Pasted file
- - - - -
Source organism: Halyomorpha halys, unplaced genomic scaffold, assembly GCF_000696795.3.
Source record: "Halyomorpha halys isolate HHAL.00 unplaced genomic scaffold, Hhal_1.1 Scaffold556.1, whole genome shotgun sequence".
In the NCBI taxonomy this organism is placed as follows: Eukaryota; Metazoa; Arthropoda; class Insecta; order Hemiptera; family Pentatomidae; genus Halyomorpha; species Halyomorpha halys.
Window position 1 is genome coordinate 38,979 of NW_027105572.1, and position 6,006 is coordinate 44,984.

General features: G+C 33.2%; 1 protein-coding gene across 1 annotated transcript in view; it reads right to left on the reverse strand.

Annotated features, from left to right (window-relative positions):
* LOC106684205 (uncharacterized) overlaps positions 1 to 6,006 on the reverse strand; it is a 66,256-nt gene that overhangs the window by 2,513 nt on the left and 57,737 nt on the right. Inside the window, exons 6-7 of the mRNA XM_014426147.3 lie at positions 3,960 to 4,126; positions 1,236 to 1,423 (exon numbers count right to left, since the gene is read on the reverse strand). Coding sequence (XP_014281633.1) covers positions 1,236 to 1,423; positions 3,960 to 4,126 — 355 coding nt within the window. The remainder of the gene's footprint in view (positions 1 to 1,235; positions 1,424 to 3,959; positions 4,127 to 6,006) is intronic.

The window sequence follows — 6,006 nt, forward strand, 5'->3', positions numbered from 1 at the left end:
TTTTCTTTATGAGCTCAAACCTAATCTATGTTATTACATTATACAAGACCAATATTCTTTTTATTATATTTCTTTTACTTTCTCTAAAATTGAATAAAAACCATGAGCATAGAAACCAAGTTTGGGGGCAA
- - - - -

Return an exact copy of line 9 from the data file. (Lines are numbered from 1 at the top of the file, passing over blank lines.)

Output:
TTTTCTTTATGAGCTCAAACCTAATCTATGTTATTACATTATACAAGACCAATATTCTTTTTATTATATTTCTTTTACTTTCTCTAAAATTGAATAAAAACCATGAGCATAGAAACCAAGTTTGGGGGCAA